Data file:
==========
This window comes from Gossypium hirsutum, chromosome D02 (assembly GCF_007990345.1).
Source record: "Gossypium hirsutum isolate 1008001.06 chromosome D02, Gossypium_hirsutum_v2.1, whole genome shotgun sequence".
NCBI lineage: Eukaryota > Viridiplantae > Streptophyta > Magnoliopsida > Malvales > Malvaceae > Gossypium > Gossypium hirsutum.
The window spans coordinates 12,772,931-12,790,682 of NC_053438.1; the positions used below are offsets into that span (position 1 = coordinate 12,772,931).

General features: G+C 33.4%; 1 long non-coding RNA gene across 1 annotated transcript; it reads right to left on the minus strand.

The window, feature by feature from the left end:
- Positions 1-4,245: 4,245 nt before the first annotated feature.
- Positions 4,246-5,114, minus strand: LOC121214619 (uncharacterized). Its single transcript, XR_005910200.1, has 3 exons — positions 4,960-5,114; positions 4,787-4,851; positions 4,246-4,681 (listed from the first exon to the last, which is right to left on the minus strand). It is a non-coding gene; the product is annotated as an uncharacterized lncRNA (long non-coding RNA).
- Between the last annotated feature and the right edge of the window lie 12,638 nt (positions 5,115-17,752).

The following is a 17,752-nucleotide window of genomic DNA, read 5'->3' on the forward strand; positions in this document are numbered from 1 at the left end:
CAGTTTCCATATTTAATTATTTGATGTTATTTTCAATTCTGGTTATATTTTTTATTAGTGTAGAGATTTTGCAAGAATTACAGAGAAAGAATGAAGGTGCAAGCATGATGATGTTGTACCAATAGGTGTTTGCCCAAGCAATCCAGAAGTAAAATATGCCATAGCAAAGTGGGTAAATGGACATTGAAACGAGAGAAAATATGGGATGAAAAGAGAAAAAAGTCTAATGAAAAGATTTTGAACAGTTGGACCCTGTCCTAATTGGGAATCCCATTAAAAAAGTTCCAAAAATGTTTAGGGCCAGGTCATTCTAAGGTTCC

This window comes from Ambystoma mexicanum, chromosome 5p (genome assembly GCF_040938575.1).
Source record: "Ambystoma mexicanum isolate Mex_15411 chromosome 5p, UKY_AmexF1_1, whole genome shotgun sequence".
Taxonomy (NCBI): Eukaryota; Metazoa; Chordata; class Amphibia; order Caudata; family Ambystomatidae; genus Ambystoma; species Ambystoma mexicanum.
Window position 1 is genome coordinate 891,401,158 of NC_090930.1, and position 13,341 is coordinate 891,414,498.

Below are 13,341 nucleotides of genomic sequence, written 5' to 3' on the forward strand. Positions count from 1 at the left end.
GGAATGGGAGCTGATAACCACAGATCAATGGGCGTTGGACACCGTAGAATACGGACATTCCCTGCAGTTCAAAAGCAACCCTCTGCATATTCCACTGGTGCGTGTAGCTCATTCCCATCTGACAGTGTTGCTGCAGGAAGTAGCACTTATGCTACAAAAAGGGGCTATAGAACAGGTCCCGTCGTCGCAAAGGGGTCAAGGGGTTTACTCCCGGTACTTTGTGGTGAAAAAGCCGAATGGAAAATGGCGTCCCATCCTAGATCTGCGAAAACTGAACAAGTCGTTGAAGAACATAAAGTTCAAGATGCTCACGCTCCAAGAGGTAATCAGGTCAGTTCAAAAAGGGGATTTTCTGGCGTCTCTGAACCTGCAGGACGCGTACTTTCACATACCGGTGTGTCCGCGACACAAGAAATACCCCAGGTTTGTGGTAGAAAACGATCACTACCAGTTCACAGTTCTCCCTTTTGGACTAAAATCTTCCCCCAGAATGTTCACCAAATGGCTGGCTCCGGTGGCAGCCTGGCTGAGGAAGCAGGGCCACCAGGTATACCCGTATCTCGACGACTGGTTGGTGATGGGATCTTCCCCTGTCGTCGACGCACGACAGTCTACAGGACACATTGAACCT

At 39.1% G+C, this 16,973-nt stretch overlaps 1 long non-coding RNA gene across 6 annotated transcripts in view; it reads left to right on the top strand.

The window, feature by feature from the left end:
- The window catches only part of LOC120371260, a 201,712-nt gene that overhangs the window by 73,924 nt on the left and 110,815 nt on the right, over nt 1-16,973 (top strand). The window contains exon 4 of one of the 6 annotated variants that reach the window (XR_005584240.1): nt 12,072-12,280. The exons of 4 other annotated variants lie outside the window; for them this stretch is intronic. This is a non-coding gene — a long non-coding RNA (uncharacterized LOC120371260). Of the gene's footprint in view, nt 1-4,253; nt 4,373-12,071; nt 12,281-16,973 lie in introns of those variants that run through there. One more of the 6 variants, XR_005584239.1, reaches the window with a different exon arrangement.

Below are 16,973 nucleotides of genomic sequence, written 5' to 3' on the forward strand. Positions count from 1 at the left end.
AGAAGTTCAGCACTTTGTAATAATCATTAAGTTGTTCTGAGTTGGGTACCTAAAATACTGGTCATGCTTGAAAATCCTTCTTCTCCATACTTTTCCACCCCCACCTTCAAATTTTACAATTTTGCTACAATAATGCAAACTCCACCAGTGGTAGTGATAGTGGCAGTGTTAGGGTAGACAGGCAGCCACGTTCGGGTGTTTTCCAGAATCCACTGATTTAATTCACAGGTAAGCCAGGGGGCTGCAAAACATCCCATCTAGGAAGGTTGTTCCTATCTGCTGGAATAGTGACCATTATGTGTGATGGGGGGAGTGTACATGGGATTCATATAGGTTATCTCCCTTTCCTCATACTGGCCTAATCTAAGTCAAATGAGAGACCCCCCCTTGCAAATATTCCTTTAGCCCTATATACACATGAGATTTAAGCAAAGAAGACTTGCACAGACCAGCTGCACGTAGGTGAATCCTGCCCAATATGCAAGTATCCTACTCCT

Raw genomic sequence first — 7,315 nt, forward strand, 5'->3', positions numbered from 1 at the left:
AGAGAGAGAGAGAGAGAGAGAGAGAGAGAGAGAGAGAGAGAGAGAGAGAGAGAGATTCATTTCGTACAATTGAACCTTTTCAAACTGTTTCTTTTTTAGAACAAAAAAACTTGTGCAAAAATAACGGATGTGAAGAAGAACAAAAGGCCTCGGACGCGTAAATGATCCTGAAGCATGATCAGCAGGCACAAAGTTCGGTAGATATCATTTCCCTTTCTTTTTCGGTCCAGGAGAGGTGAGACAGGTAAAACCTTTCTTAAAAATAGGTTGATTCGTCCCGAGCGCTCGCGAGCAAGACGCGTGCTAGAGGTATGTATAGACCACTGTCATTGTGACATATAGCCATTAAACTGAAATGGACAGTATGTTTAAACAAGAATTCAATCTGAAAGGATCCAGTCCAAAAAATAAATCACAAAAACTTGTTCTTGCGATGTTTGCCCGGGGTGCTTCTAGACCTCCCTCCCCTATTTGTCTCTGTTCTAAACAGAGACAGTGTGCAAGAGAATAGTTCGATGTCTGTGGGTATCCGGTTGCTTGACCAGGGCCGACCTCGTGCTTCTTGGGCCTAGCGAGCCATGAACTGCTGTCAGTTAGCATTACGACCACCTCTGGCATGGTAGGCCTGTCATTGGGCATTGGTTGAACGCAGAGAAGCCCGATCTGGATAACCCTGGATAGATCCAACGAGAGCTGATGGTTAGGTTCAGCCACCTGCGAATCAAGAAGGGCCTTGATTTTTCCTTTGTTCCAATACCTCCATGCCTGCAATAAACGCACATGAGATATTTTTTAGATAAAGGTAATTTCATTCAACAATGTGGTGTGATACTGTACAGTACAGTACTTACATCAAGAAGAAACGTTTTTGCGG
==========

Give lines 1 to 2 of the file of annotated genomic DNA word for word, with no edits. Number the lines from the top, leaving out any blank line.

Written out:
This window comes from Gossypium hirsutum, chromosome D02 (assembly GCF_007990345.1).
Source record: "Gossypium hirsutum isolate 1008001.06 chromosome D02, Gossypium_hirsutum_v2.1, whole genome shotgun sequence".